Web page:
Better question

In Douglas Adams’ book The Hitchhiker’s Guide to the Galaxy, an enormous supercomputer was asked to answer the ultimate question of life, the universe, and everything. After many years the answer is calculated to be 42. After protests that this was not a useful answer, the computer responds with something like “If you want a better answer, ask a better question.” 

Several years ago the BOCC asked Planning to answer the question of economic and employment opportunities of the I-4 Corridor. After much expensive study, the answer given was Comprehensive Plan Amendment 10-14. This is based partially upon the mistaken belief that “Little land remained for higher wage employment uses (along the I-75 corridor).” 

1. The public protests that the Plan:

  • does not address the needs of good-paying jobs elsewhere in the county where people live;
  • does not address incentives for existing commercial property outside the I-4 Corridor;
  • does not consider in-fill to increase density within the Urban Services Boundary;
  • does not consider the renovation of inner-city commercial sites and
  • the Green-Tech Expansion Area (GEA) portion of this plan needlessly expands the Urban Services Boundary

2. Developers protest that unless taxpayers pay the infrastructure costs that there is little incentive for building within the Green-Tech Expansion Area. 

A better question for Planning might have been: “Where in all of Hillsborough County are there commercial sites that lend themselves most readily to the effective attraction of business enterprise leading to the most immediate creation of good-paying jobs, and what programs and incentives might the County of Hillsborough implement to help support that effort?”

<IMHO> Fred Jacobsen

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3 Responses to “Better question”

  1. And the people on the economic development task force also say that the new mobility fees (development fees based on transportation impacts) will stifle development and jobs. So if we are to believe these experts, we should develop industrial/office in the rural area and the taxpayer should fund the infrastructure and we shouldn’t charge the developer for building anything, anywhere, at any time.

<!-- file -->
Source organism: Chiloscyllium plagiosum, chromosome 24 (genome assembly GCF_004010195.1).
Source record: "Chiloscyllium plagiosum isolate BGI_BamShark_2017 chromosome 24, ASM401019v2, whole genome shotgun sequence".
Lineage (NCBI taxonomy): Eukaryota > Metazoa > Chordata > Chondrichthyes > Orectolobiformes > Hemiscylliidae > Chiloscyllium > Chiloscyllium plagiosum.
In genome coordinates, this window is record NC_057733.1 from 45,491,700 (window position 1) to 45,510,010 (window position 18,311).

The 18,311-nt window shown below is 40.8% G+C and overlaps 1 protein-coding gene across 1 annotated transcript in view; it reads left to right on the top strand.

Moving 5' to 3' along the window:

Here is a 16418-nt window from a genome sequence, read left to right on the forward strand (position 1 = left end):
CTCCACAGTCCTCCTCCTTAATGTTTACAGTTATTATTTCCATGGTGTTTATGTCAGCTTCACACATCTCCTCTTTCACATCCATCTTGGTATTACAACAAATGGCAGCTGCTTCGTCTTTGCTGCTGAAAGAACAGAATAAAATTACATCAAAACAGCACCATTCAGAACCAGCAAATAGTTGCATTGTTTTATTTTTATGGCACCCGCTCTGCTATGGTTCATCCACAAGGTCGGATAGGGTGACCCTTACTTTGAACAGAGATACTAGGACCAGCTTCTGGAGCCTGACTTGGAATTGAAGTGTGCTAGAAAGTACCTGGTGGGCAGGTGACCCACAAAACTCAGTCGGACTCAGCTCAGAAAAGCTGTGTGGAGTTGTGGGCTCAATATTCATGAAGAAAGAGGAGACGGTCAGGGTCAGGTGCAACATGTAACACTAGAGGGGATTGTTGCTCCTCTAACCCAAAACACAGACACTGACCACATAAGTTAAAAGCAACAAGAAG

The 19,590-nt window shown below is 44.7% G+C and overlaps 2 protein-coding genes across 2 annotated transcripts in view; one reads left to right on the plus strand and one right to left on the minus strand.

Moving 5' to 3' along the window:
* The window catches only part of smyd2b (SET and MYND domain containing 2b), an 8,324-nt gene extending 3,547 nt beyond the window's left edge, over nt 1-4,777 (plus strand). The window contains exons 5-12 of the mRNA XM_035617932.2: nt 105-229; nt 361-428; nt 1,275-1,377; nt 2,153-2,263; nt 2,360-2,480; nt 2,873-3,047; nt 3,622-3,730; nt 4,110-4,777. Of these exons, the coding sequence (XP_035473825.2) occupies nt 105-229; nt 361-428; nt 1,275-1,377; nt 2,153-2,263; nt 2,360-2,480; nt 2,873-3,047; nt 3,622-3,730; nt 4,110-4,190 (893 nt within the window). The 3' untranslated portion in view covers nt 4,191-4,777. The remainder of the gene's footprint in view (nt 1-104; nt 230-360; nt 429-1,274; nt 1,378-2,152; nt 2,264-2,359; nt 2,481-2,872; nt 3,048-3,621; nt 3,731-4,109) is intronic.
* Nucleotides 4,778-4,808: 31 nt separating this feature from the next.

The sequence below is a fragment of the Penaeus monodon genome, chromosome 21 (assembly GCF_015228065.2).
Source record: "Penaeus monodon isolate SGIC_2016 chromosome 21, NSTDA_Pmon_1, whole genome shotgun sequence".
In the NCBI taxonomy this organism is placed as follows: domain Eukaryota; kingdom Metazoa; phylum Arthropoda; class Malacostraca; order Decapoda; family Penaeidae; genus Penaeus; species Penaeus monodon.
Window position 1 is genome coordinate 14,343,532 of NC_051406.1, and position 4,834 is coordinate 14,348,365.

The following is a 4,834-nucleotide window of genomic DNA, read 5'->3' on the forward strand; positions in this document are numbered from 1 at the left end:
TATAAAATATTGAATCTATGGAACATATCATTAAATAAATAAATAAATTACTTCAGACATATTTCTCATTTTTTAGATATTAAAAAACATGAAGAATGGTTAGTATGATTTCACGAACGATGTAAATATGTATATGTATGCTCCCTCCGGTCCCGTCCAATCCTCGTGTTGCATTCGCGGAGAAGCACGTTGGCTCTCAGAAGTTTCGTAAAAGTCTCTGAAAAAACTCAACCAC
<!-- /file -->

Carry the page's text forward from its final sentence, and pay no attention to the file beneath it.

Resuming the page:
Yeah, that makes a lot of sense…I’d like to buy another bridge that goes to Brooklyn!!!

    • George, I appreciate your comment. From what I can tell, mobility fees will mostly make new residential development in the rural areas too expensive for average houses. The existing Urban Service Boundary near rural areas already contains sufficient commercial zoning that if utilized should reduce the need for commuting for nearby residents. Where it makes sense, first put jobs were the people are, and then people will move to where the jobs are. At least I hope so. Then maybe we won’t have to build so many bridges.

  2. Marcella O'Steen Says:

    Exactly right, Fred. The “study” this plan was based upon was just window dressing. Certain Commissioners already knew what they wanted to happen and ordered this jive “study” to back it up. Of course, the Planning Commission has just laid down and obeyed on this…they got their orders and followed them. To hell with the rural areas in Seffner and Mango. To hell with the Urban Service Boundary. To hell with good planning. To hell with other areas of the county (South County) that ALREADY HAVE massive amounts of shovel ready and NEW (empty) buildings standing ready. To hell with all — let’s just push the development out in the country — all the way from Tampa city limits to Plant City! yeah…that’s the plan.

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